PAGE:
The most common measure of a country’s economy is its gross domes-tic product (GDP), the sum of the value added of all its businesses, defined as:  Value added = sales – external inputs where external inputs = materials + energy + outsourced services.

These external inputs are massive in manufacturing. The aggregate value-added of the manufacturing sector is its contribution to the GDP. This concept of value-added has nothing to do with customers’ willingness to pay but is widely used by governments not only for GDP calculations but also as the basis for value-added taxes (VAT).

When a company outsources a process, it reduces its value-added by the corresponding amount spent. When it outsources to another country, it reduces its contribution to the GDP by the same amount. A company’s value-added per employee is usable as a mea-sure of productivity across multiple activities, unlike the pieces/operator metrics that are specific to a production line or a product.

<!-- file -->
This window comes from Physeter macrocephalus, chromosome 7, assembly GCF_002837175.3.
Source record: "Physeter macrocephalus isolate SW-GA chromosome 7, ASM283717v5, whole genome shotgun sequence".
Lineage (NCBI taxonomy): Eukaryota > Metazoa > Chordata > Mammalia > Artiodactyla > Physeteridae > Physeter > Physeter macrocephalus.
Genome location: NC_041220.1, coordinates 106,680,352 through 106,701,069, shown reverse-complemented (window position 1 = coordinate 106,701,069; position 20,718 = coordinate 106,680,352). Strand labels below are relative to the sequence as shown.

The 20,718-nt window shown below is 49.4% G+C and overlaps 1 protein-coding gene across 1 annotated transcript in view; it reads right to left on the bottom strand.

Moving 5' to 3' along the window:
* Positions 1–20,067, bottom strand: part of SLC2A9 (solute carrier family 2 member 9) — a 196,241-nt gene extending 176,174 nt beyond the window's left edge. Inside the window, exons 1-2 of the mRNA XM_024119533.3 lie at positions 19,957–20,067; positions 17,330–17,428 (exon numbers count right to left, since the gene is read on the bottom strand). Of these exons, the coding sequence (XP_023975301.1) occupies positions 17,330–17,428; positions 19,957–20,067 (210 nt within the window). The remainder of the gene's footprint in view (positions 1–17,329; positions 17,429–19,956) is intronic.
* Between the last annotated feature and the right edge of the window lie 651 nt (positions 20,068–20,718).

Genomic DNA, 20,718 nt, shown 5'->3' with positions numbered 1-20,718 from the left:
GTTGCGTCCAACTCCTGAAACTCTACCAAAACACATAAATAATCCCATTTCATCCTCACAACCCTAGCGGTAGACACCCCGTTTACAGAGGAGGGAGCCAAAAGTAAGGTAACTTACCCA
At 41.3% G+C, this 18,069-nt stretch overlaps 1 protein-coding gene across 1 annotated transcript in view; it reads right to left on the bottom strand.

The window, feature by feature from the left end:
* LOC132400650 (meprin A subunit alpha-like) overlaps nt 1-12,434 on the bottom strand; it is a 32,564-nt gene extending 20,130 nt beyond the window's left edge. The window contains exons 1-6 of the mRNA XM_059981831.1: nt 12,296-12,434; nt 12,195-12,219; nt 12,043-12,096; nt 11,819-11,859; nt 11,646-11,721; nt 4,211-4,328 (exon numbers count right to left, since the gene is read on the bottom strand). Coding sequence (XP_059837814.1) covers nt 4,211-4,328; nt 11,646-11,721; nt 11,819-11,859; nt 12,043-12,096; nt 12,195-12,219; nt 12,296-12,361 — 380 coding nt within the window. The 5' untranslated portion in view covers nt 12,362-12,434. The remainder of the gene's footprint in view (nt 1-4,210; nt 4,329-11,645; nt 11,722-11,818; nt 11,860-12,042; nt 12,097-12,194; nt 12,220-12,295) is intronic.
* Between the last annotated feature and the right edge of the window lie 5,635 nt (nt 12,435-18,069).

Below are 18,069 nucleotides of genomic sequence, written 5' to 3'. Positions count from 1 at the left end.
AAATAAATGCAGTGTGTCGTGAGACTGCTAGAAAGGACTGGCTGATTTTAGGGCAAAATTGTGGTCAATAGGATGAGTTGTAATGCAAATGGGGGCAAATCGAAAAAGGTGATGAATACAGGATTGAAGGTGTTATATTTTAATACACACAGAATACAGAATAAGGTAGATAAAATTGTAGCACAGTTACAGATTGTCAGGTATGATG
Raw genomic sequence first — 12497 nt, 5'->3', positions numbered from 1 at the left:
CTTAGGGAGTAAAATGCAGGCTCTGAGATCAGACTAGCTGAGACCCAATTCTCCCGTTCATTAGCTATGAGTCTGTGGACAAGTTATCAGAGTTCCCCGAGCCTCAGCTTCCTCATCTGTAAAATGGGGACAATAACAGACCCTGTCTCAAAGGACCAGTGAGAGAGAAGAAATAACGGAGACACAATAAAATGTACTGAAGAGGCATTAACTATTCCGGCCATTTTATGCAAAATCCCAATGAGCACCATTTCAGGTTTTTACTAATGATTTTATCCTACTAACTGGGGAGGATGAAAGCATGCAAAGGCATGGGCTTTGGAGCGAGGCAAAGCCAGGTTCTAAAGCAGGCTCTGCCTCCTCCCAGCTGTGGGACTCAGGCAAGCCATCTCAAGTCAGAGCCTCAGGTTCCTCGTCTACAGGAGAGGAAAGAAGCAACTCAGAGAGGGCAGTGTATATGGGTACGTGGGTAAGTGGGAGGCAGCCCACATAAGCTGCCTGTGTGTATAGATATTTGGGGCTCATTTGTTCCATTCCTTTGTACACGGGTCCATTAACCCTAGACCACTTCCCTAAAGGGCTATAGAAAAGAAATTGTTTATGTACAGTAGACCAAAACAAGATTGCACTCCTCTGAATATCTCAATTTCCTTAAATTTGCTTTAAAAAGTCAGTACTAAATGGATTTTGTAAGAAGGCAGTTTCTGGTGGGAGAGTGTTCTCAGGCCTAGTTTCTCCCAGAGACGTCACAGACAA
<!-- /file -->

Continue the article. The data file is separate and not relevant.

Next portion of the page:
A caveat, however, is that it can be increased without any improvement in work methods or equipment if there is an opportunity to switch to a product with a higher value added.

Throughout the world, communities vie to attract factories, create jobs and stimulate the local economy. Conversely, factory closings dislocate com-munities and may even destroy them. Worldwide employment statistics reflect the aggregate effect of such events, and are available from the International Labor Organization (ILO), an arm of the U.N.

First, let’s consider the 10 largest economies in the world by their GDPs and by the contributions of their manufacturing sectors. The point is to establish whether the rankings match. The top four are the same in both rankings, with the U.S. ranking No. 1 overall and China No. 1 in manufacturing. Among the next six, Brazil and Canada have lost their spots in manufacturing, replaced by Korea and Indonesia.